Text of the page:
• for training several generations of young researchers in all aspects of particle accelerator technologies
• for the leading role he has played in promoting superconducting magnet technology for accelerator applications through various domestic and international collaborations, conferences and societies

Fernand D. ("Doc") Bedard

For significant and continuing contributions in the field of superconducting electronics, in particular:
• for his long term support of low temperature superconducting digital technology for high performance computing, beginning with the Cryotron in the early 1960s and the IBM Josephson Computer Technology project in the 1970s, and including the Hybrid Technology Multi Threaded (HTMT) petaflops computing program
• for his promotion of the use of superconducting circuits for high performance switches and routers for communications and computing applications, specifically for conceiving the architecture, designing the circuitry and managing the program which has yielded a 128 by 128 self-routing cross-bar switch which can process 2.5 Gbit per second data streams per channel, which is the most complex functional LTS digital system built to date
• for his continuing advocacy of systems-level demonstrations of Josephson digital solutions


John Clarke

For significant and continuing contributions in the field of superconducting electronics as a researcher, educator and mentor, in particular:
• for the elucidation of the fundamental noise limitations of SQUID magnetic sensors
• for the evaluation and exploitation of SQUID magnetic sensors in geophysical exploration, NMR, NQR and MRI
• for low noise SQUID amplifiers, for mentoring a large number of students who subsequently have played major roles in superconductivity research and development groups throughout the world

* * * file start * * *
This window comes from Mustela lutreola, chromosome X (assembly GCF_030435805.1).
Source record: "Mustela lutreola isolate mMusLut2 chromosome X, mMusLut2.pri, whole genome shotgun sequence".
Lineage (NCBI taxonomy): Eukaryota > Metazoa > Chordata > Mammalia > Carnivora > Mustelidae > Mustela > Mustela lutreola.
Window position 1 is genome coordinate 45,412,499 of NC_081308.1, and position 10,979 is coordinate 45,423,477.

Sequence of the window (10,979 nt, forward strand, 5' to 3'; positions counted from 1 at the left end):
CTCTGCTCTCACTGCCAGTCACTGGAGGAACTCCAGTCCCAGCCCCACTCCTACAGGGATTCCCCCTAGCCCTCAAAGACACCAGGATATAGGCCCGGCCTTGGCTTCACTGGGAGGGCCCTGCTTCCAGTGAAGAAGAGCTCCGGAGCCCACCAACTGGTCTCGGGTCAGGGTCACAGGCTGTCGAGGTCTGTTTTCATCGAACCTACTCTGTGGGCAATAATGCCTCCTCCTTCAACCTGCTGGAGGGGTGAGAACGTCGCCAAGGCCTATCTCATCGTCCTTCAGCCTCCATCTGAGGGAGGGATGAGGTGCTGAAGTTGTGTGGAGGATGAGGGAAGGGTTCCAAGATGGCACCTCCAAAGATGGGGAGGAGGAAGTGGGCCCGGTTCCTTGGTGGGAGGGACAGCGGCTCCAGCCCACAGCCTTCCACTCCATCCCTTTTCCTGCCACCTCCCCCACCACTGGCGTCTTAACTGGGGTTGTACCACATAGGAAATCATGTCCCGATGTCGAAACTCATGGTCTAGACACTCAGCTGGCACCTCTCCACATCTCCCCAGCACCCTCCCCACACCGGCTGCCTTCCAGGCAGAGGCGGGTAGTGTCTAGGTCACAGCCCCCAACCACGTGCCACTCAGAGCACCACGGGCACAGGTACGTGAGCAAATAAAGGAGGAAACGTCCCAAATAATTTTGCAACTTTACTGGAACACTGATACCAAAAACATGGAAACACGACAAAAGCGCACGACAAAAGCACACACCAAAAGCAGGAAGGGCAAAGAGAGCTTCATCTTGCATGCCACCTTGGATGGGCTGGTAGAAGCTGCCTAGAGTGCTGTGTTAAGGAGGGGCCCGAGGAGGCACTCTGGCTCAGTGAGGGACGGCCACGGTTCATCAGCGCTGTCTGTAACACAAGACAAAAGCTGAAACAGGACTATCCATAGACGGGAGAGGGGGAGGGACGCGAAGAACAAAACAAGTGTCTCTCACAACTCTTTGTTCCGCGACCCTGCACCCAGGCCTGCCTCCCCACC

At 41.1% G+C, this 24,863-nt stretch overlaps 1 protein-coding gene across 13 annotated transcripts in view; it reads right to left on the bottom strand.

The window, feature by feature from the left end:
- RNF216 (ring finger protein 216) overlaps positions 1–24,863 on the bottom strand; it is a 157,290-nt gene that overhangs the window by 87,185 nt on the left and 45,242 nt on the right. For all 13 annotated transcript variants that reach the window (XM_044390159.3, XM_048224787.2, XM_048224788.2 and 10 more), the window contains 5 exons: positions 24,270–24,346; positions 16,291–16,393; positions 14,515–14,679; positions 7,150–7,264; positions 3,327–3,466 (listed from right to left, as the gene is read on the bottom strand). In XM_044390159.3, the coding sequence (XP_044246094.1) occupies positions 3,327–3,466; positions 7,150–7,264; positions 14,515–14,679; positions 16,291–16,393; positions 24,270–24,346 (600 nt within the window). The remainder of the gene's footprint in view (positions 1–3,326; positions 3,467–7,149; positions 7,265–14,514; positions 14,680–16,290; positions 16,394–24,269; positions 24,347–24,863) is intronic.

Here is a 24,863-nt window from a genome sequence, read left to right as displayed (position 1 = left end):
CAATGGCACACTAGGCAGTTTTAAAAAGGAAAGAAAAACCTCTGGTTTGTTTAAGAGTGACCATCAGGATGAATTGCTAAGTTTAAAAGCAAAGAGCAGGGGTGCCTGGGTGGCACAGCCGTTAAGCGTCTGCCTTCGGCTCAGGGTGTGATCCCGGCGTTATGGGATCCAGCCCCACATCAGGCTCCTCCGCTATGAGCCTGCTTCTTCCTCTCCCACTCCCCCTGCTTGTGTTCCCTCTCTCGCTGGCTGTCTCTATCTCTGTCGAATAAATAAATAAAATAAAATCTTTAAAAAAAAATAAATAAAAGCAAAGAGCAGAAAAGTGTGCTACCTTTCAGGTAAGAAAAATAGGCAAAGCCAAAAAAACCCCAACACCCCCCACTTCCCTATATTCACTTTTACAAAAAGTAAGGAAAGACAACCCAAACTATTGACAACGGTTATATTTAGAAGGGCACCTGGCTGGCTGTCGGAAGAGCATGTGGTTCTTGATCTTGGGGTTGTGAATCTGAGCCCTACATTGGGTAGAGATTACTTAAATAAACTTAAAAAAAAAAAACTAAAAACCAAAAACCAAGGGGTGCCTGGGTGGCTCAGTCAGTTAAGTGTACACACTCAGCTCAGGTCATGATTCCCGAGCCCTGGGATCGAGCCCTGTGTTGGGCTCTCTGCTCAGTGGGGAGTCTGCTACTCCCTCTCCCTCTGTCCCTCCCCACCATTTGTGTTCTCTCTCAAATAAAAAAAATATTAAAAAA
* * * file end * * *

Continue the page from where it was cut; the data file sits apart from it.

• for being an articulate advocate for SQUID technology at technical, scientific, and medical conferences and workshops


Henri Desportes

For significant and sustained contributions to the field of superconducting technology, in particular:
• for his role in the development of many accelerator and detector magnet systems for high energy physics, including first superconducting magnets for polarized targets, the 15 foot bubble chamber at Argonne National Laboratory, the Hybrid Spectrometer bubble chamber at CERN, the first thin wall solenoid CELLO at DESY, the ALEPH solenoid for LEP and the early designs of both CMS and ATLAS detector magnets for the Large Hadron Collider under construction at CERN.


D. Bruce Montgomery

For significant and sustained contributions in the field of superconducting magnet technology, in particular:
• for the leadership he provided in the development of magnet technology for numerous large scale superconducting application including magnetic confinement fusion, MHD power generation, magnetic levitation and propulsion, magnetic separation, and medical applications
• for his long service as a technical leader at the MIT Francis Bitter National Magnet Laboratory and later at the Plasma Science and Fusion Center
• for his authorship of the book entitled "Solenoid Magnet Design: The Magnetic and Mechanical Aspects of Resistive and Superconducting Magnets," which was published in 1969, but has remained a standard reference book for magnet design


John Purcell

For significant and sustained contributions in the field of superconducting magnet technology, in particular:
• for the design and his leadership in the construction of some of the largest superconducting magnets built, including the 12 foot bubble chamber magnet at Argonne National Laboratory, the 15 foot magnet at Fermi National Laboratory and the U-25 superconducting MHD magnet at the High Temperature Institute (Moscow)
• for his service as the chairman of the magnet technology design team for the International Tokamak Reactor